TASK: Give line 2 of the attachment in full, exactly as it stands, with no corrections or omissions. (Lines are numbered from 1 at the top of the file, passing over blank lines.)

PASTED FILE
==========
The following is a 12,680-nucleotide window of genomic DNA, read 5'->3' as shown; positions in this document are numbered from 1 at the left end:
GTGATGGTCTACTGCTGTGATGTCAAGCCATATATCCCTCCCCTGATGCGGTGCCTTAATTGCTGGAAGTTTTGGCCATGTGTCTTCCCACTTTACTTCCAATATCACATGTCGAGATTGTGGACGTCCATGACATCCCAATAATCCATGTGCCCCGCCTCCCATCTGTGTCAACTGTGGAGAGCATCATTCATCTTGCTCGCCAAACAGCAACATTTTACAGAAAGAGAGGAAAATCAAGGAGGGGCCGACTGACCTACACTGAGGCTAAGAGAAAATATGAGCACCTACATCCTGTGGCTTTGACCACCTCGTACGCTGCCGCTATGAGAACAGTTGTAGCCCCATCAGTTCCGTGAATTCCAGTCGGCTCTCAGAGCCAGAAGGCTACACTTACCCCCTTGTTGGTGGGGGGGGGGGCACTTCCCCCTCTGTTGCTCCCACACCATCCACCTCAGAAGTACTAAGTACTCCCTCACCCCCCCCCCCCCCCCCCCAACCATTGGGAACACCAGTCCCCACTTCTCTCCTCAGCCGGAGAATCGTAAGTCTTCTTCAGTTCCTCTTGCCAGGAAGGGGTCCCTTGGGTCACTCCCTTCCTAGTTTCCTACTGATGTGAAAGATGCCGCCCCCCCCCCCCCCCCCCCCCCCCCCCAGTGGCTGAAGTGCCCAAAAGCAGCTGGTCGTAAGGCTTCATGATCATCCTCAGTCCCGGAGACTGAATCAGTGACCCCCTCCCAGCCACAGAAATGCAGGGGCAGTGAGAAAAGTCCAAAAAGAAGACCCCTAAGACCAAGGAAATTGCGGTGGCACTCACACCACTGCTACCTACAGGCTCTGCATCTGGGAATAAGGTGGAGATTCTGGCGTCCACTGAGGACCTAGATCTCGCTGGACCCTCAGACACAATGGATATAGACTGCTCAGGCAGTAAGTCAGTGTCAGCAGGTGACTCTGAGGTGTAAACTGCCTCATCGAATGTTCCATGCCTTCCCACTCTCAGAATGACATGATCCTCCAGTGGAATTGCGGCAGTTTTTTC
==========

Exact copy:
GTGATGGTCTACTGCTGTGATGTCAAGCCATATATCCCTCCCCTGATGCGGTGCCTTAATTGCTGGAAGTTTTGGCCATGTGTCTTCCCACTTTACTTCCAATATCACATGTCGAGATTGTGGACGTCCATGACATCCCAATAATCCATGTGCCCCGCCTCCCATCTGTGTCAACTGTGGAGAGCATCATTCATCTTGCTCGCCAAACAGCAACATTTTACAGAAAGAGAGGAAAATCAAGGAGGGGCCGACTGACCTACACTGAGGCTAAGAGAAAATATGAGCACCTACATCCTGTGGCTTTGACCACCTCGTACGCTGCCGCTATGAGAACAGTTGTAGCCCCATCAGTTCCGTGAATTCCAGTCGGCTCTCAGAGCCAGAAGGCTACACTTACCCCCTTGTTGGTGGGGGGGGGGGCACTTCCCCCTCTGTTGCTCCCACACCATCCACCTCAGAAGTACTAAGTACTCCCTCACCCCCCCCCCCCCCCCCCCAACCATTGGGAACACCAGTCCCCACTTCTCTCCTCAGCCGGAGAATCGTAAGTCTTCTTCAGTTCCTCTTGCCAGGAAGGGGTCCCTTGGGTCACTCCCTTCCTAGTTTCCTACTGATGTGAAAGATGCCGCCCCCCCCCCCCCCCCCCCCCCCCCCCAGTGGCTGAAGTGCCCAAAAGCAGCTGGTCGTAAGGCTTCATGATCATCCTCAGTCCCGGAGACTGAATCAGTGACCCCCTCCCAGCCACAGAAATGCAGGGGCAGTGAGAAAAGTCCAAAAAGAAGACCCCTAAGACCAAGGAAATTGCGGTGGCACTCACACCACTGCTACCTACAGGCTCTGCATCTGGGAATAAGGTGGAGATTCTGGCGTCCACTGAGGACCTAGATCTCGCTGGACCCTCAGACACAATGGATATAGACTGCTCAGGCAGTAAGTCAGTGTCAGCAGGTGACTCTGAGGTGTAAACTGCCTCATCGAATGTTCCATGCCTTCCCACTCTCAGAATGACATGATCCTCCAGTGGAATTGCGGCAGTTTTTTC